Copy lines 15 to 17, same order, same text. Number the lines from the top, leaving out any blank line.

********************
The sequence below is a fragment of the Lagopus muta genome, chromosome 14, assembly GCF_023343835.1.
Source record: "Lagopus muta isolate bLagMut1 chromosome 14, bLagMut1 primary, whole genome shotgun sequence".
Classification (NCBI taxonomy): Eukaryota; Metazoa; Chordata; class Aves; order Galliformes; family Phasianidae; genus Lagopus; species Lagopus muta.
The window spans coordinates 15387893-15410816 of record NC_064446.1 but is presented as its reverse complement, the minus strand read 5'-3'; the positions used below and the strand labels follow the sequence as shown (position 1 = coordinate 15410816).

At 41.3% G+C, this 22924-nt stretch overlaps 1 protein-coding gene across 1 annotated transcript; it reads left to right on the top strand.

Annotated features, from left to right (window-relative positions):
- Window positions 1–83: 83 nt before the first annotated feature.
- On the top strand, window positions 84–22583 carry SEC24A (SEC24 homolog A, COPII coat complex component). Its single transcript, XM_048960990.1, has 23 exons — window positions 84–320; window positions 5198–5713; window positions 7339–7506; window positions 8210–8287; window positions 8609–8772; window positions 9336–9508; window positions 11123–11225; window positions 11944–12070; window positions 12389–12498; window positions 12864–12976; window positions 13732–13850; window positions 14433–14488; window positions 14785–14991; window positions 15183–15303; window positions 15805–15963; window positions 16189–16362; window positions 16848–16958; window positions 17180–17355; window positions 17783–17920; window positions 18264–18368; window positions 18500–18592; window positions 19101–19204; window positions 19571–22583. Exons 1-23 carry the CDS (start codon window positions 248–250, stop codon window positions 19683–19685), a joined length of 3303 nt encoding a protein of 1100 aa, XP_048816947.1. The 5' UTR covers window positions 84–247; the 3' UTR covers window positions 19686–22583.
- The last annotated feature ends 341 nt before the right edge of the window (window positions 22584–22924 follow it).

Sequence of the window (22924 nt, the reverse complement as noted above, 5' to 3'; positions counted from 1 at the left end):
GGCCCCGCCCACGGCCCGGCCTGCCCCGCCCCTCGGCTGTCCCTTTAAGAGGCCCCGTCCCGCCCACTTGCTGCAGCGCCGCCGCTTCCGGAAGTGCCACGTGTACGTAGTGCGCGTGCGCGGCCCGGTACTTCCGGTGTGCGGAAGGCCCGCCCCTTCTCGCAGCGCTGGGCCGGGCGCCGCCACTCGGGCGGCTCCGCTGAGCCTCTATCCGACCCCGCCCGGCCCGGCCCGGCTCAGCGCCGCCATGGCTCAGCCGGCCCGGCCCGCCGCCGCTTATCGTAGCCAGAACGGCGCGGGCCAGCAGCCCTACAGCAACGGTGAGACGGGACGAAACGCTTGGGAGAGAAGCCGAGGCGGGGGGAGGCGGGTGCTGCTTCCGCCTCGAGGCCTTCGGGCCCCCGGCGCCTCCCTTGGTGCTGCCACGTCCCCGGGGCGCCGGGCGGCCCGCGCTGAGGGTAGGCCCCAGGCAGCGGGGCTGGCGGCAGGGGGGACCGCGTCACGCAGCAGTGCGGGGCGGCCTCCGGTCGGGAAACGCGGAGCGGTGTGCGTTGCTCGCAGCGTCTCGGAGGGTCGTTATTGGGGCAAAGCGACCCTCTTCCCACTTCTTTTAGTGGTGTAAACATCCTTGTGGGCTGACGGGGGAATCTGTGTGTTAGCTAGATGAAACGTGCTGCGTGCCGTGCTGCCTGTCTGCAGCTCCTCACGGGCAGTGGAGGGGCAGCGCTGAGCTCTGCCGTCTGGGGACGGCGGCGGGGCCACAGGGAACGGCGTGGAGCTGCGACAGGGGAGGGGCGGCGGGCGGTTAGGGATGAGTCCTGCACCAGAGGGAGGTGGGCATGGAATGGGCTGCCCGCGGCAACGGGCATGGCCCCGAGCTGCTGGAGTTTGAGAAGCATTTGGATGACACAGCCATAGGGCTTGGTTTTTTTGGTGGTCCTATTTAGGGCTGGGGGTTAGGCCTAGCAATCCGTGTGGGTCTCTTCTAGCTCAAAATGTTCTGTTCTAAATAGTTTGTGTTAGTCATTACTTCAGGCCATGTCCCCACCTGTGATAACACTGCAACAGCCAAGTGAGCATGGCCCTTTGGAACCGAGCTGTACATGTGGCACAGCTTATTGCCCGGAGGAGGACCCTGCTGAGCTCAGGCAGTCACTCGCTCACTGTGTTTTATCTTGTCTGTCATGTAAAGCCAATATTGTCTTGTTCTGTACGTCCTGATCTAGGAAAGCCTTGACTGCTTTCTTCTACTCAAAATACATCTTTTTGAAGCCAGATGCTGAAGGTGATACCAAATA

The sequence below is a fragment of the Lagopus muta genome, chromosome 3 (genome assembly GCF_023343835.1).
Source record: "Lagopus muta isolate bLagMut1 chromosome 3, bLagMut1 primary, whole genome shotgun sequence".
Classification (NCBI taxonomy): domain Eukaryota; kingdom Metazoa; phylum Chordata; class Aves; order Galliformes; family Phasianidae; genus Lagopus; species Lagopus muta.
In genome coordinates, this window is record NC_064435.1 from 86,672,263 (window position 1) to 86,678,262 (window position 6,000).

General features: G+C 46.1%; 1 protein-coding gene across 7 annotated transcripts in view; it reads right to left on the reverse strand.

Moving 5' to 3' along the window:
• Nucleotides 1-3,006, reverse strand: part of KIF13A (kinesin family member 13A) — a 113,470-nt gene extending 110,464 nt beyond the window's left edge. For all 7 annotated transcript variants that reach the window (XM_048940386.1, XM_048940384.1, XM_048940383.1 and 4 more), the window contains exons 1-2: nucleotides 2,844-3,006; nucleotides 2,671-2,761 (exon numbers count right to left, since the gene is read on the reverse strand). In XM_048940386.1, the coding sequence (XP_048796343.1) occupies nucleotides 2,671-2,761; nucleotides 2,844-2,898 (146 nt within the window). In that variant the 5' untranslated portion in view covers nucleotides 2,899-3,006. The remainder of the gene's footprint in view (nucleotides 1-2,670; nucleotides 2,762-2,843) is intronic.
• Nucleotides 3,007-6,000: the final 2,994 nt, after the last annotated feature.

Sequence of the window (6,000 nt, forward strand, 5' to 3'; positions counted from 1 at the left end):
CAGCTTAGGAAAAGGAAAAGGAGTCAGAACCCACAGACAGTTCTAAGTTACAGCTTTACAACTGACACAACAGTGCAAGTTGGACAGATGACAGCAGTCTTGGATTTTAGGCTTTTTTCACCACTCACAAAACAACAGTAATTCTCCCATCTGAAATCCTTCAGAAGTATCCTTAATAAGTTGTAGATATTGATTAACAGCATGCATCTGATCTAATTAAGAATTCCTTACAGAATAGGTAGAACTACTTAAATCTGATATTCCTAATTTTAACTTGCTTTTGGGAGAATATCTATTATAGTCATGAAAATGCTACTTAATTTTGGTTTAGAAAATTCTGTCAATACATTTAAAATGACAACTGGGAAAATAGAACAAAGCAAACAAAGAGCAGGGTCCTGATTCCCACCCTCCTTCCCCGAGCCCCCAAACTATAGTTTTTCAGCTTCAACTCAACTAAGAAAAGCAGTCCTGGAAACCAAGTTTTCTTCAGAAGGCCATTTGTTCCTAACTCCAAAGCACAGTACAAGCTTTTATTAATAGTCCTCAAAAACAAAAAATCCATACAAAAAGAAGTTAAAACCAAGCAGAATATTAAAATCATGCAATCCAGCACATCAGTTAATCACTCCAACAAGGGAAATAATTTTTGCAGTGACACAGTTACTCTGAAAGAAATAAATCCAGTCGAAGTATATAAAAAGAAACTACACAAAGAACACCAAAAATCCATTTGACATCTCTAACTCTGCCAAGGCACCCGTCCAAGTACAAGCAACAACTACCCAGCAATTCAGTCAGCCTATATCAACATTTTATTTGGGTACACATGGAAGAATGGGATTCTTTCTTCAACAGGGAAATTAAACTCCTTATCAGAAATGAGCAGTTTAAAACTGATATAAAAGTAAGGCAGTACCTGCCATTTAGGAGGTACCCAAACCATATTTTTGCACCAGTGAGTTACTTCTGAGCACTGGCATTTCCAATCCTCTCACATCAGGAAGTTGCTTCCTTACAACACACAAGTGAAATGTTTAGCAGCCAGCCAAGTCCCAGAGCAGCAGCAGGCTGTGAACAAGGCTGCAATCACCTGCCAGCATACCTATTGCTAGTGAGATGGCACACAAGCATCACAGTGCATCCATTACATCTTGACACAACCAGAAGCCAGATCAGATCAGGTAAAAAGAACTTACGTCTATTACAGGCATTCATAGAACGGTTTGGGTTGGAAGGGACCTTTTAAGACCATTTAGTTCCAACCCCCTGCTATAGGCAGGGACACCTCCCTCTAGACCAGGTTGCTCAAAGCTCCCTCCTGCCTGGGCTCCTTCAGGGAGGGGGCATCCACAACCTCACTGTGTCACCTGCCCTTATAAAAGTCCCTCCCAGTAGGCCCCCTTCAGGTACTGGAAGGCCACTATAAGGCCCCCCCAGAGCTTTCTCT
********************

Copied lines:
In genome coordinates, this window is record NC_064435.1 from 86,672,263 (window position 1) to 86,678,262 (window position 6,000).

General features: G+C 46.1%; 1 protein-coding gene across 7 annotated transcripts in view; it reads right to left on the reverse strand.

Moving 5' to 3' along the window: